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Global Trade

Global trade disruptions and their impact on corporate tax and trade

Thomson Reuters Tax & Accounting  

· 5 minute read

Thomson Reuters Tax & Accounting  

· 5 minute read

The world of global trade is experiencing a period of unprecedented disruption. Traditional routes and timelines are in disarray, throwing a wrench into the well-oiled machines of international commerce. These disruptions have a significant impact not just on logistics and delivery times, but also on corporate tax implications. Understanding the interplay between these factors is crucial for tax and trade professionals across multinational corporations.

The Suez conundrum and the Panama predicament

Two major chokepoints, the Suez Canal and the Panama Canal, are at the forefront of these disruptions. The Suez Canal faces security concerns due to Houthi attacks in the Red Sea, prompting companies like Maersk to reroute via the longer Cape of Good Hope. This increases fuel costs and delivery times. The Panama Canal, on the other hand, grapples with water scarcity caused by climate change. This limitation on vessel size and transit numbers reduces capacity and creates potential delays.

What are the tax implications of disrupted trade flows?

These disruptions have several tax consequences for multinational corporations:

  • Transfer pricing: Changes in sourcing strategies due to rerouting or near-shoring can affect transfer pricing models. Companies may need to re-evaluate the arm’s length principle for transactions between related entities in different countries.
  • Profit attribution: Delays in delivery times may impact when profits are recognized for tax purposes. Tax authorities may scrutinize the timing of profit recognition considering disrupted cargo movement.
  • Intangible property: Shifting production locations could affect the location of intellectual property (IP) and the associated tax implications. The location of R&D activities and where IP is registered might need reassessment.
  • Withholding taxes: Changes in sourcing locations can alter the application of withholding taxes on royalties, dividends, and other payments between related entities.
  • Customs duties & tariffs: Rerouting cargo through alternative routes might expose goods to additional customs duties or tariffs depending on the new jurisdiction. Understanding these potential costs is crucial.

The China-Taiwan factor

The ongoing tensions between China and Taiwan add another layer of complexity. Many corporations rely on Taiwanese manufacturing for specific components or finished goods. Any escalation in this conflict could further disrupt supply chains and force companies to diversify their sourcing strategies. This, in turn, would have tax implications associated with potential shifts in production locations.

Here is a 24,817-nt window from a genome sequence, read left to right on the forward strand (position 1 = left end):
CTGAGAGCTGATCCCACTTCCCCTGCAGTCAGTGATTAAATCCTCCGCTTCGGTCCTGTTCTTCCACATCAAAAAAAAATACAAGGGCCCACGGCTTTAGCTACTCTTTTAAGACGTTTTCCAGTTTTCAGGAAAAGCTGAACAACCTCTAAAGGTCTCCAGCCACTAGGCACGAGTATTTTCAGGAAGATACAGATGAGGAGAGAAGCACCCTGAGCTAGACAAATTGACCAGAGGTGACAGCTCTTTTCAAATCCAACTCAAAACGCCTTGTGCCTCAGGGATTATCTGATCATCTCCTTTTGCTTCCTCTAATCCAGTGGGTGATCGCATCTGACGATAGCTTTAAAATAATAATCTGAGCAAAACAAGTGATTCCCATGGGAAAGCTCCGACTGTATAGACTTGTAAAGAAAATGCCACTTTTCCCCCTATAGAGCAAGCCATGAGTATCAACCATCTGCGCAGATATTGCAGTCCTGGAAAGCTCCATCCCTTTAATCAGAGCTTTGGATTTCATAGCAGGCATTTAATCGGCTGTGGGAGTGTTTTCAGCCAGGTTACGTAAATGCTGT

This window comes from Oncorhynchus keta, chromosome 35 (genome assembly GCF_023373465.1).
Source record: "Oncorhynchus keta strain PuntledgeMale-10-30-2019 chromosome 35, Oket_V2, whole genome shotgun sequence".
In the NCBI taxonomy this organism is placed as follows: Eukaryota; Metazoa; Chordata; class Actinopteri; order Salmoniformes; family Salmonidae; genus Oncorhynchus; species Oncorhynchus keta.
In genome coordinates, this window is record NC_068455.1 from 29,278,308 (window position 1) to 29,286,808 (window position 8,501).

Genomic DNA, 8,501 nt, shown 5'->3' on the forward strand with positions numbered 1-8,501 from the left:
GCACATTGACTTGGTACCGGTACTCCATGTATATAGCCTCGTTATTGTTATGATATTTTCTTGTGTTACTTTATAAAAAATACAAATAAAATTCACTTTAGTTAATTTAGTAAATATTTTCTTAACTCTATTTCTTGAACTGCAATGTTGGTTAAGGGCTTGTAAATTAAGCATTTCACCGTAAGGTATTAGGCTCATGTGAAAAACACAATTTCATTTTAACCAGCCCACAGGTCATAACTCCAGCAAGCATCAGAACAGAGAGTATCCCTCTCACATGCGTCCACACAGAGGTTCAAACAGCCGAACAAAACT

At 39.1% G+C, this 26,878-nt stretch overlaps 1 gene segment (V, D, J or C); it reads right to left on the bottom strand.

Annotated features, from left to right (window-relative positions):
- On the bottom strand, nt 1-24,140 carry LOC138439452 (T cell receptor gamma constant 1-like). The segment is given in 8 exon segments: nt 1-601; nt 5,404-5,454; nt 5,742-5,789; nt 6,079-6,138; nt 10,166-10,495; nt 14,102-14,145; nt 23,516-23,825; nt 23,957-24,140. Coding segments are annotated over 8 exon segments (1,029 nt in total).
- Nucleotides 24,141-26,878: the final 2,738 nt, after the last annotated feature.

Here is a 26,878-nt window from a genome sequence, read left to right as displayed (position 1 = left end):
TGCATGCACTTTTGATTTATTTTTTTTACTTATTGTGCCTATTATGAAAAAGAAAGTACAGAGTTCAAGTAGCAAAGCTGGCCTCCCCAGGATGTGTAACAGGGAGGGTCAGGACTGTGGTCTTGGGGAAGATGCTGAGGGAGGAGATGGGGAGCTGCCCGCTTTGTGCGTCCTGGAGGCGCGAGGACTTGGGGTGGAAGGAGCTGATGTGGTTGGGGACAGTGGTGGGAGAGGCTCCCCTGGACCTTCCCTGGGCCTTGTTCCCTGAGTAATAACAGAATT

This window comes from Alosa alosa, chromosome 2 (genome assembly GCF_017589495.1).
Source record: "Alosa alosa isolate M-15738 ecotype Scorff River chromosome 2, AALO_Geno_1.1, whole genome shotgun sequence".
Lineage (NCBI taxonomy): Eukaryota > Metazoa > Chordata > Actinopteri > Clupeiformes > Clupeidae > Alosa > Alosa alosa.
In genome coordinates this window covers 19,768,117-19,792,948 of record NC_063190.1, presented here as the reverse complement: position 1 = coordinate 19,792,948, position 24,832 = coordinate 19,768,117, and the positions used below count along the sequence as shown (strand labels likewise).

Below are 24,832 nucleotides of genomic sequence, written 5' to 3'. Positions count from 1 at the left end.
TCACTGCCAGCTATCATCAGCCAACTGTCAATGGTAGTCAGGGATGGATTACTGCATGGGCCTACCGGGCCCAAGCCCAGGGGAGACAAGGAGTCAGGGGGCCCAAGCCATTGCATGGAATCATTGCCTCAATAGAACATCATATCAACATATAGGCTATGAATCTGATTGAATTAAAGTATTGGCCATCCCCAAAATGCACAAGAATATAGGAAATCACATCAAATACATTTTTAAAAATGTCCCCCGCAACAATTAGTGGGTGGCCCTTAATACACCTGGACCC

Corporate tax planning strategies

Tax and trade professionals can help companies navigate these choppy waters by implementing proactive strategies:

  • Scenario planning: Conduct simulations to assess the cost and tax impact of different disruption scenarios, including changes in sourcing, routing, and delivery timelines.
  • Continuous monitoring: Stay informed about geopolitical developments, security risks, and evolving trade policies that might affect global trade flows.
  • Tax treaty analysis: Review relevant tax treaties between countries involved in the supply chain to optimize tax benefits and minimize potential double taxation.
  • Transfer pricing documentation: Maintain robust transfer pricing documentation that reflects any changes in sourcing or production locations. This documentation is critical during potential tax and trade compliance audits.
  • Communication & collaboration: Foster open communication between tax, trade compliance, logistics, and finance departments to ensure a holistic understanding of the tax implications of trade disruptions.

Building resilience for future global trade disputes

The key to surviving these disruptions lies in building a resilient supply chain. Here’s what you can do:

  • Diversify sourcing: Don’t rely on a single source for materials or components. Spread your sourcing across different locations.
  • Invest in technology: Utilize real-time cargo tracking technology to monitor your shipments and react to disruptions promptly.
  • Strong supplier relationships: Build strong relationships with alternative suppliers so you have options if your primary source faces disruptions.

By working together with tax professionals and implementing these strategies, corporate global trade compliance directors can navigate disruptions and ensure their companies remain tax-compliant in a constantly evolving global trade environment.

In navigating the complexities of global trade disruptions and their associated tax implications, corporations need to adopt comprehensive solutions that can streamline processes and ensure compliance.

A holistic product solution, such as ONESOURCE Global Trade from Thomson Reuters, offers a robust framework for managing the multifaceted challenges presented by changes in trade routes, tax regulations, and supply chain dynamics.  Leveraging ONESOURCE can empower tax and trade professionals to effectively coordinate across departments, ensuring that their organizations not only remain compliant but also thrive in a rapidly evolving global market.


ONESOURCE Global Trade



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